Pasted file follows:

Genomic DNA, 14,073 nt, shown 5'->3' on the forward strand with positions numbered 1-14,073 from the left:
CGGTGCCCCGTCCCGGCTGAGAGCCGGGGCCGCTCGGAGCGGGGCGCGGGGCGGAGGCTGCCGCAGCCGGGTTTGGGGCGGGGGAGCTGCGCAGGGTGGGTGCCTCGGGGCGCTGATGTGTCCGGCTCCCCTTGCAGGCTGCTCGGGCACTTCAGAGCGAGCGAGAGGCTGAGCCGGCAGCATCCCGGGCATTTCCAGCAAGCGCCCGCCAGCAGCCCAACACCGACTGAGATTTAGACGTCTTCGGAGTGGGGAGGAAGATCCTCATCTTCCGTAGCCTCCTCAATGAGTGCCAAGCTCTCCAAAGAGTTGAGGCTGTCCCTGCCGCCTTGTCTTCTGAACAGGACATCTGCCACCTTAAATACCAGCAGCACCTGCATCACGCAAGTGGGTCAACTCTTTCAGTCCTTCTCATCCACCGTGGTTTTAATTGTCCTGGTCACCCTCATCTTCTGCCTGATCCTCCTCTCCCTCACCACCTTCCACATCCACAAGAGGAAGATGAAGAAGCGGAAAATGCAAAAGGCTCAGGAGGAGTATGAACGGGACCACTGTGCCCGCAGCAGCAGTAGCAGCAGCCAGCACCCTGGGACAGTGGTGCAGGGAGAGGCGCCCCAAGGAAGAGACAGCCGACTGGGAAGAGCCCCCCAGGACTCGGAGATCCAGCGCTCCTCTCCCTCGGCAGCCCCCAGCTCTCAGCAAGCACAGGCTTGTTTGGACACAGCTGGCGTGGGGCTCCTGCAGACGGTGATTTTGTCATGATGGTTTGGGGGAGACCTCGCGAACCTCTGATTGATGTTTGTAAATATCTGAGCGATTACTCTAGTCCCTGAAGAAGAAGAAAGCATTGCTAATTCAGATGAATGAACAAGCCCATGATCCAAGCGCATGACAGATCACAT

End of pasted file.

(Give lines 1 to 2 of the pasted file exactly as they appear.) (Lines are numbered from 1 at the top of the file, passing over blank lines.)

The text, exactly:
Genomic DNA, 14,073 nt, shown 5'->3' on the forward strand with positions numbered 1-14,073 from the left:
CGGTGCCCCGTCCCGGCTGAGAGCCGGGGCCGCTCGGAGCGGGGCGCGGGGCGGAGGCTGCCGCAGCCGGGTTTGGGGCGGGGGAGCTGCGCAGGGTGGGTGCCTCGGGGCGCTGATGTGTCCGGCTCCCCTTGCAGGCTGCTCGGGCACTTCAGAGCGAGCGAGAGGCTGAGCCGGCAGCATCCCGGGCATTTCCAGCAAGCGCCCGCCAGCAGCCCAACACCGACTGAGATTTAGACGTCTTCGGAGTGGGGAGGAAGATCCTCATCTTCCGTAGCCTCCTCAATGAGTGCCAAGCTCTCCAAAGAGTTGAGGCTGTCCCTGCCGCCTTGTCTTCTGAACAGGACATCTGCCACCTTAAATACCAGCAGCACCTGCATCACGCAAGTGGGTCAACTCTTTCAGTCCTTCTCATCCACCGTGGTTTTAATTGTCCTGGTCACCCTCATCTTCTGCCTGATCCTCCTCTCCCTCACCACCTTCCACATCCACAAGAGGAAGATGAAGAAGCGGAAAATGCAAAAGGCTCAGGAGGAGTATGAACGGGACCACTGTGCCCGCAGCAGCAGTAGCAGCAGCCAGCACCCTGGGACAGTGGTGCAGGGAGAGGCGCCCCAAGGAAGAGACAGCCGACTGGGAAGAGCCCCCCAGGACTCGGAGATCCAGCGCTCCTCTCCCTCGGCAGCCCCCAGCTCTCAGCAAGCACAGGCTTGTTTGGACACAGCTGGCGTGGGGCTCCTGCAGACGGTGATTTTGTCATGATGGTTTGGGGGAGACCTCGCGAACCTCTGATTGATGTTTGTAAATATCTGAGCGATTACTCTAGTCCCTGAAGAAGAAGAAAGCATTGCTAATTCAGATGAATGAACAAGCCCATGATCCAAGCGCATGACAGATCACAT